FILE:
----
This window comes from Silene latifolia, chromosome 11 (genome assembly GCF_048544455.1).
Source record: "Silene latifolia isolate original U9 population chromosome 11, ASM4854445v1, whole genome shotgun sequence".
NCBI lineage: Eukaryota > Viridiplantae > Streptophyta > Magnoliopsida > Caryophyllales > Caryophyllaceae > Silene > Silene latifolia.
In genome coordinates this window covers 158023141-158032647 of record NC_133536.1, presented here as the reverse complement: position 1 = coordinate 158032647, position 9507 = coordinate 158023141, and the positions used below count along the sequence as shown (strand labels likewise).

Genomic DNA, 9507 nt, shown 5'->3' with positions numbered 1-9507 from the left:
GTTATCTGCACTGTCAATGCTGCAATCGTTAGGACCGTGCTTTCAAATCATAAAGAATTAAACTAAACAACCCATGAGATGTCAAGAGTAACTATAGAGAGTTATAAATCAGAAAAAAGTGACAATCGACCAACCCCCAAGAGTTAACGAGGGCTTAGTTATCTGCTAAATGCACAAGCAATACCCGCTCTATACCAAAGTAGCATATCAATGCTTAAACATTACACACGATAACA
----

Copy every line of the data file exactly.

This window comes from Silene latifolia, chromosome 11 (genome assembly GCF_048544455.1).
Source record: "Silene latifolia isolate original U9 population chromosome 11, ASM4854445v1, whole genome shotgun sequence".
NCBI lineage: Eukaryota > Viridiplantae > Streptophyta > Magnoliopsida > Caryophyllales > Caryophyllaceae > Silene > Silene latifolia.
In genome coordinates this window covers 158023141-158032647 of record NC_133536.1, presented here as the reverse complement: position 1 = coordinate 158032647, position 9507 = coordinate 158023141, and the positions used below count along the sequence as shown (strand labels likewise).

Genomic DNA, 9507 nt, shown 5'->3' with positions numbered 1-9507 from the left:
GTTATCTGCACTGTCAATGCTGCAATCGTTAGGACCGTGCTTTCAAATCATAAAGAATTAAACTAAACAACCCATGAGATGTCAAGAGTAACTATAGAGAGTTATAAATCAGAAAAAAGTGACAATCGACCAACCCCCAAGAGTTAACGAGGGCTTAGTTATCTGCTAAATGCACAAGCAATACCCGCTCTATACCAAAGTAGCATATCAATGCTTAAACATTACACACGATAACA